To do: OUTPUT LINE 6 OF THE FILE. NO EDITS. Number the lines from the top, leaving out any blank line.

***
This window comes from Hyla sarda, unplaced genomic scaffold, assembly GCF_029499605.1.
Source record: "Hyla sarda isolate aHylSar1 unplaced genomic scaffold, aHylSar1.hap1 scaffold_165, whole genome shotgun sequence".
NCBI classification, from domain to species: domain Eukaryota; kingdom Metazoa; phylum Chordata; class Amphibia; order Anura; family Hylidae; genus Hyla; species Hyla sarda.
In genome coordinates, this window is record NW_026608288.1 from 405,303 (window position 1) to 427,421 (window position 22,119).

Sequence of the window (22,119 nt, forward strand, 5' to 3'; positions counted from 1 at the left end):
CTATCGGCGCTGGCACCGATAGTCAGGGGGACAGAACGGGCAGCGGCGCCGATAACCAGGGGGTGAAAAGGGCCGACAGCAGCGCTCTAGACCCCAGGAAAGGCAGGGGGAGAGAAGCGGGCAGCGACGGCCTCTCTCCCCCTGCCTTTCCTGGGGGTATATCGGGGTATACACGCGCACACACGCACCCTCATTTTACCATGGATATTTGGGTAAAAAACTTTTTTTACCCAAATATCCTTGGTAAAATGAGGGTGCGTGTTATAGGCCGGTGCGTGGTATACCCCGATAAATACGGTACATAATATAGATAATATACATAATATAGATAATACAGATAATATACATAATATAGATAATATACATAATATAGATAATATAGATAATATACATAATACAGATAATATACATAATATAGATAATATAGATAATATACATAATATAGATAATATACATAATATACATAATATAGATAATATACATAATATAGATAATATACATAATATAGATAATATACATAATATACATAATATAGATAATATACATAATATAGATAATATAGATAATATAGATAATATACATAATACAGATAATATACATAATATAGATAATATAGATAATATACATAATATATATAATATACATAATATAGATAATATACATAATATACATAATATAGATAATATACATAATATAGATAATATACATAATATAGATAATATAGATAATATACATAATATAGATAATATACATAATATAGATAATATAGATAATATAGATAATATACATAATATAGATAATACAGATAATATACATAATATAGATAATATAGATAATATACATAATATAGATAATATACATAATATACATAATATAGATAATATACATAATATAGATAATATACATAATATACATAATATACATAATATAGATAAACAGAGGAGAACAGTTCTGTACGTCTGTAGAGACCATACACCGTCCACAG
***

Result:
CTATCGGCGCTGGCACCGATAGTCAGGGGGACAGAACGGGCAGCGGCGCCGATAACCAGGGGGTGAAAAGGGCCGACAGCAGCGCTCTAGACCCCAGGAAAGGCAGGGGGAGAGAAGCGGGCAGCGACGGCCTCTCTCCCCCTGCCTTTCCTGGGGGTATATCGGGGTATACACGCGCACACACGCACCCTCATTTTACCATGGATATTTGGGTAAAAAACTTTTTTTACCCAAATATCCTTGGTAAAATGAGGGTGCGTGTTATAGGCCGGTGCGTGGTATACCCCGATAAATACGGTACATAATATAGATAATATACATAATATAGATAATACAGATAATATACATAATATAGATAATATACATAATATAGATAATATAGATAATATACATAATACAGATAATATACATAATATAGATAATATAGATAATATACATAATATAGATAATATACATAATATACATAATATAGATAATATACATAATATAGATAATATACATAATATAGATAATATACATAATATACATAATATAGATAATATACATAATATAGATAATATAGATAATATAGATAATATACATAATACAGATAATATACATAATATAGATAATATAGATAATATACATAATATATATAATATACATAATATAGATAATATACATAATATACATAATATAGATAATATACATAATATAGATAATATACATAATATAGATAATATAGATAATATACATAATATAGATAATATACATAATATAGATAATATAGATAATATAGATAATATACATAATATAGATAATACAGATAATATACATAATATAGATAATATAGATAATATACATAATATAGATAATATACATAATATACATAATATAGATAATATACATAATATAGATAATATACATAATATACATAATATACATAATATAGATAAACAGAGGAGAACAGTTCTGTACGTCTGTAGAGACCATACACCGTCCACAG